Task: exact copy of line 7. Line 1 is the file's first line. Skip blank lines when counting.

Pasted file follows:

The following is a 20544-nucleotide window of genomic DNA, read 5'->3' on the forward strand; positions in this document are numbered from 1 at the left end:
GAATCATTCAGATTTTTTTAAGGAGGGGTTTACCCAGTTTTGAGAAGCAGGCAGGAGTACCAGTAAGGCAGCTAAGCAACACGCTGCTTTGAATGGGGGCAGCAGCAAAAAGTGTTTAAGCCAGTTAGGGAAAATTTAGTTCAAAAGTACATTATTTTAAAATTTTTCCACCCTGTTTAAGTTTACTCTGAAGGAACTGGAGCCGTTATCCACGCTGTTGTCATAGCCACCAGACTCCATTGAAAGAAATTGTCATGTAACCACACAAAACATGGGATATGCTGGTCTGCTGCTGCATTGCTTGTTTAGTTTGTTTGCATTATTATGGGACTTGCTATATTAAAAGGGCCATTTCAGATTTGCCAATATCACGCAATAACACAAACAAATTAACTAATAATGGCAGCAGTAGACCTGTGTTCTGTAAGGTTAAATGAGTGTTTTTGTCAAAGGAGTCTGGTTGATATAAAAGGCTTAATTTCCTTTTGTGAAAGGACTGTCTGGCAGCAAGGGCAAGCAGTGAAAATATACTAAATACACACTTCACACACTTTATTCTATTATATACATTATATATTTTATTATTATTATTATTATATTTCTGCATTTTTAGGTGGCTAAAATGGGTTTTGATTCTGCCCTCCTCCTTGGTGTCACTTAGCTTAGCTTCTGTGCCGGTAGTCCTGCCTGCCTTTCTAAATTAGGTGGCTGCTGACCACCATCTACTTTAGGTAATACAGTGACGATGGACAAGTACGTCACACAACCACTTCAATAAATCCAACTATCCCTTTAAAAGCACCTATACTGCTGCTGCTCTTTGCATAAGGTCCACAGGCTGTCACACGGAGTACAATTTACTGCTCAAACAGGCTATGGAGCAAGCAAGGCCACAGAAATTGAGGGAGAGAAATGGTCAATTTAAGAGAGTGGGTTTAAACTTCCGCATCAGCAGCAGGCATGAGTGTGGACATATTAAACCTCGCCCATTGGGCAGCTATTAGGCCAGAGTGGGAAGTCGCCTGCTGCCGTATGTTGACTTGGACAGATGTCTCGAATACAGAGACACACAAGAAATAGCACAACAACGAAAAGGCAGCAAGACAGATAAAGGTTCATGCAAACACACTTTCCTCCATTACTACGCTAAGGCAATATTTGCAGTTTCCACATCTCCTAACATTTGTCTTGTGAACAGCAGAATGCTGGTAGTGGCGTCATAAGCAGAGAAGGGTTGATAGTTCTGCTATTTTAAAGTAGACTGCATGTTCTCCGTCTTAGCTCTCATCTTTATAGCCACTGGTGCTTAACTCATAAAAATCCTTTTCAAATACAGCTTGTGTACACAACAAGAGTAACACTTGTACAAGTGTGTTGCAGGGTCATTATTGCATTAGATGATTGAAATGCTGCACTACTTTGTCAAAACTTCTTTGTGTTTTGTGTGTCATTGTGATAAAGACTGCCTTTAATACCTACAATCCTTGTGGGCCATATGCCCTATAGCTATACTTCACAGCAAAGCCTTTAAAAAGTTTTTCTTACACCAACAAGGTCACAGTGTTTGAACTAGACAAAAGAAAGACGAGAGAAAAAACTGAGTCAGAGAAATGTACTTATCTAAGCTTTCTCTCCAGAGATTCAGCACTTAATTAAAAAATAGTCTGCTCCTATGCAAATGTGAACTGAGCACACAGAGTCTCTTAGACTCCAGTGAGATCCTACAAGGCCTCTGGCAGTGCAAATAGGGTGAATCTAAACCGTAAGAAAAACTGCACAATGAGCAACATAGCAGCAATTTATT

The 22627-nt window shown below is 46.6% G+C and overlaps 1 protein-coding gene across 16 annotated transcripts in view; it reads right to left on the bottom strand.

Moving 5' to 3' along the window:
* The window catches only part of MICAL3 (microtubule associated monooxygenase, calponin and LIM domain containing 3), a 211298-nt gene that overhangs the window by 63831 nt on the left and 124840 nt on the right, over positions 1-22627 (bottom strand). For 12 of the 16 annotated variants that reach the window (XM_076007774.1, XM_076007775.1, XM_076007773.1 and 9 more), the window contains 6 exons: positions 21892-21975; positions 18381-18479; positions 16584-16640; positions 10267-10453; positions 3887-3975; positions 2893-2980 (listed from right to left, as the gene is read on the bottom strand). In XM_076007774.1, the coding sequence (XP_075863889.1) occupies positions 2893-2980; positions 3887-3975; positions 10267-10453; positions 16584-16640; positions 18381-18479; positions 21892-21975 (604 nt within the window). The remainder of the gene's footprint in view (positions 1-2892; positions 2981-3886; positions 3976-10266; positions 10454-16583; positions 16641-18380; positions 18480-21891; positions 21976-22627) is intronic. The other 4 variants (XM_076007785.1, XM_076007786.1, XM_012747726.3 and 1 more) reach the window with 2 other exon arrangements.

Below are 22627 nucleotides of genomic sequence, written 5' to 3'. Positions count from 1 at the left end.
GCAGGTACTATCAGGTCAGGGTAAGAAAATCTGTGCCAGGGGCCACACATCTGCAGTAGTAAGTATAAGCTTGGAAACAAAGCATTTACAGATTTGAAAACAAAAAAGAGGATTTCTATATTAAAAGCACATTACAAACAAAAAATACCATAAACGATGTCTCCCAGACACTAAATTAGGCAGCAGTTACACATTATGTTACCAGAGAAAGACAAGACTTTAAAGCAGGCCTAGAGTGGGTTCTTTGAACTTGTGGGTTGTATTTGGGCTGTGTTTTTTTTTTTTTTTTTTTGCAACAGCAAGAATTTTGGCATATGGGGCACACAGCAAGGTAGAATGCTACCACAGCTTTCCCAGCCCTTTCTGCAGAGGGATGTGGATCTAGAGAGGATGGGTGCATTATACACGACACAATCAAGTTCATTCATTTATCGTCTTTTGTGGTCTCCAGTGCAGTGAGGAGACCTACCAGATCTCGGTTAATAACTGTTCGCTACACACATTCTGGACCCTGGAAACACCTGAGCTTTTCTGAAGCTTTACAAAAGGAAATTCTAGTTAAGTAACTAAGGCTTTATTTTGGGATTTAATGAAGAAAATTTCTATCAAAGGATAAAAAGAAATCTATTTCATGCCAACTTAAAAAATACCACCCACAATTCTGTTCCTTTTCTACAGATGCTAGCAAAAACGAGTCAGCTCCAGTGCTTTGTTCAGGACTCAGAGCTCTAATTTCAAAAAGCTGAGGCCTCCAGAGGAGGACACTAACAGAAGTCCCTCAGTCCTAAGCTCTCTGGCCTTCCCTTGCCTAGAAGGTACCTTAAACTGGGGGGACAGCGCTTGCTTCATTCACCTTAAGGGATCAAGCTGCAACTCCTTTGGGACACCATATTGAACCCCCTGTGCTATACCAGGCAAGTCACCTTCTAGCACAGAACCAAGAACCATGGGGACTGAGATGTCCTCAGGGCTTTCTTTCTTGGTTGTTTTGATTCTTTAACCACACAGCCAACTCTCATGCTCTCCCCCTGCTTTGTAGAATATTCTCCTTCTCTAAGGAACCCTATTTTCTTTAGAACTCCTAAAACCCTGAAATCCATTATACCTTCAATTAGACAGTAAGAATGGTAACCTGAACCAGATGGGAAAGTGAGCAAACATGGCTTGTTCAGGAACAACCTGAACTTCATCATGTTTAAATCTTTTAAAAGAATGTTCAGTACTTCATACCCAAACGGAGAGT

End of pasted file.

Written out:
GCAGGTACTATCAGGTCAGGGTAAGAAAATCTGTGCCAGGGGCCACACATCTGCAGTAGTAAGTATAAGCTTGGAAACAAAGCATTTACAGATTTGAAAACAAAAAAGAGGATTTCTATATTAAAAGCACATTACAAACAAAAAATACCATAAACGATGTCTCCCAGACACTAAATTAGGCAGCAGTTACACATTATGTTACCAGAGAAAGACAAGACTTTAAAGCAGGCCTAGAGTGGGTTCTTTGAACTTGTGGGTTGTATTTGGGCTGTGTTTTTTTTTTTTTTTTTTTGCAACAGCAAGAATTTTGGCATATGGGGCACACAGCAAGGTAGAATGCTACCACAGCTTTCCCAGCCCTTTCTGCAGAGGGATGTGGATCTAGAGAGGATGGGTGCATTATACACGACACAATCAAGTTCATTCATTTATCGTCTTTTGTGGTCTCCAGTGCAGTGAGGAGACCTACCAGATCTCGGTTAATAACTGTTCGCTACACACATTCTGGACCCTGGAAACACCTGAGCTTTTCTGAAGCTTTACAAAAGGAAATTCTAGTTAAGTAACTAAGGCTTTATTTTGGGATTTAATGAAGAAAATTTCTATCAAAGGATAAAAAGAAATCTATTTCATGCCAACTTAAAAAATACCACCCACAATTCTGTTCCTTTTCTACAGATGCTAGCAAAAACGAGTCAGCTCCAGTGCTTTGTTCAGGACTCAGAGCTCTAATTTCAAAAAGCTGAGGCCTCCAGAGGAGGACACTAACAGAAGTCCCTCAGTCCTAAGCTCTCTGGCCTTCCCTTGCCTAGAAGGTACCTTAAACTGGGGGGACAGCGCTTGCTTCATTCACCTTAAGGGATCAAGCTGCAACTCCTTTGGGACACCATATTGAACCCCCTGTGCTATACCAGGCAAGTCACCTTCTAGCACAGAACCAAGAACCATGGGGACTGAGATGTCCTCAGGGCTTTCTTTCTTGGTTGTTTTGATTCTTTAACCACACAGCCAACTCTCATGCTCTCCCCCTGCTTTGTAGAATATTCTCCTTCTCTAAGGAACCCTATTTTCTTTAGAACTCCTAAAACCCTGAAATCCATTATACCTTCAATTAGACAGTAAGAATGGTAACCTGAACCAGATGGGAAAGTGAGCAAACATGGCTTGTTCAGGAACAACCTGAACTTCATCATGTTTAAATCTTTTAAAAGAATGTTCAGTACTTCATACCCAAACGGAGAGT